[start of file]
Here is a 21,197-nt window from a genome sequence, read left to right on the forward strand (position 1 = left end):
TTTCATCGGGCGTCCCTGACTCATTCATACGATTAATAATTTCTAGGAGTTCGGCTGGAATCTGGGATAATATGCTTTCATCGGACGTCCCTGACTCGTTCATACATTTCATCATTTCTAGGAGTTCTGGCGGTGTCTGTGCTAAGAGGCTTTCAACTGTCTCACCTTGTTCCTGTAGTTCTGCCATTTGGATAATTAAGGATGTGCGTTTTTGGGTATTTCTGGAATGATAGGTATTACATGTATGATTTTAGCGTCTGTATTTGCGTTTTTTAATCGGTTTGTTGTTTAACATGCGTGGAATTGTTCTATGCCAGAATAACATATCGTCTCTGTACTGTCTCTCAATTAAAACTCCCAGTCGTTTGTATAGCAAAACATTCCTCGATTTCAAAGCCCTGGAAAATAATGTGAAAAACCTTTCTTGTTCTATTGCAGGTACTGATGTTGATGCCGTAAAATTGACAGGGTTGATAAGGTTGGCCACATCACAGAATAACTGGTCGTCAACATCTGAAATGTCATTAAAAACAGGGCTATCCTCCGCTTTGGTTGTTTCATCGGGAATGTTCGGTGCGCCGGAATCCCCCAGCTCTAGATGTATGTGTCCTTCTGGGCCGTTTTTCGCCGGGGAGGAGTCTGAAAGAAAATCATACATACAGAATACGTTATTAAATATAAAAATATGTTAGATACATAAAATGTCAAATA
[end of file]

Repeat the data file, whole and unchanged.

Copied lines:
Here is a 21,197-nt window from a genome sequence, read left to right on the forward strand (position 1 = left end):
TTTCATCGGGCGTCCCTGACTCATTCATACGATTAATAATTTCTAGGAGTTCGGCTGGAATCTGGGATAATATGCTTTCATCGGACGTCCCTGACTCGTTCATACATTTCATCATTTCTAGGAGTTCTGGCGGTGTCTGTGCTAAGAGGCTTTCAACTGTCTCACCTTGTTCCTGTAGTTCTGCCATTTGGATAATTAAGGATGTGCGTTTTTGGGTATTTCTGGAATGATAGGTATTACATGTATGATTTTAGCGTCTGTATTTGCGTTTTTTAATCGGTTTGTTGTTTAACATGCGTGGAATTGTTCTATGCCAGAATAACATATCGTCTCTGTACTGTCTCTCAATTAAAACTCCCAGTCGTTTGTATAGCAAAACATTCCTCGATTTCAAAGCCCTGGAAAATAATGTGAAAAACCTTTCTTGTTCTATTGCAGGTACTGATGTTGATGCCGTAAAATTGACAGGGTTGATAAGGTTGGCCACATCACAGAATAACTGGTCGTCAACATCTGAAATGTCATTAAAAACAGGGCTATCCTCCGCTTTGGTTGTTTCATCGGGAATGTTCGGTGCGCCGGAATCCCCCAGCTCTAGATGTATGTGTCCTTCTGGGCCGTTTTTCGCCGGGGAGGAGTCTGAAAGAAAATCATACATACAGAATACGTTATTAAATATAAAAATATGTTAGATACATAAAATGTCAAATA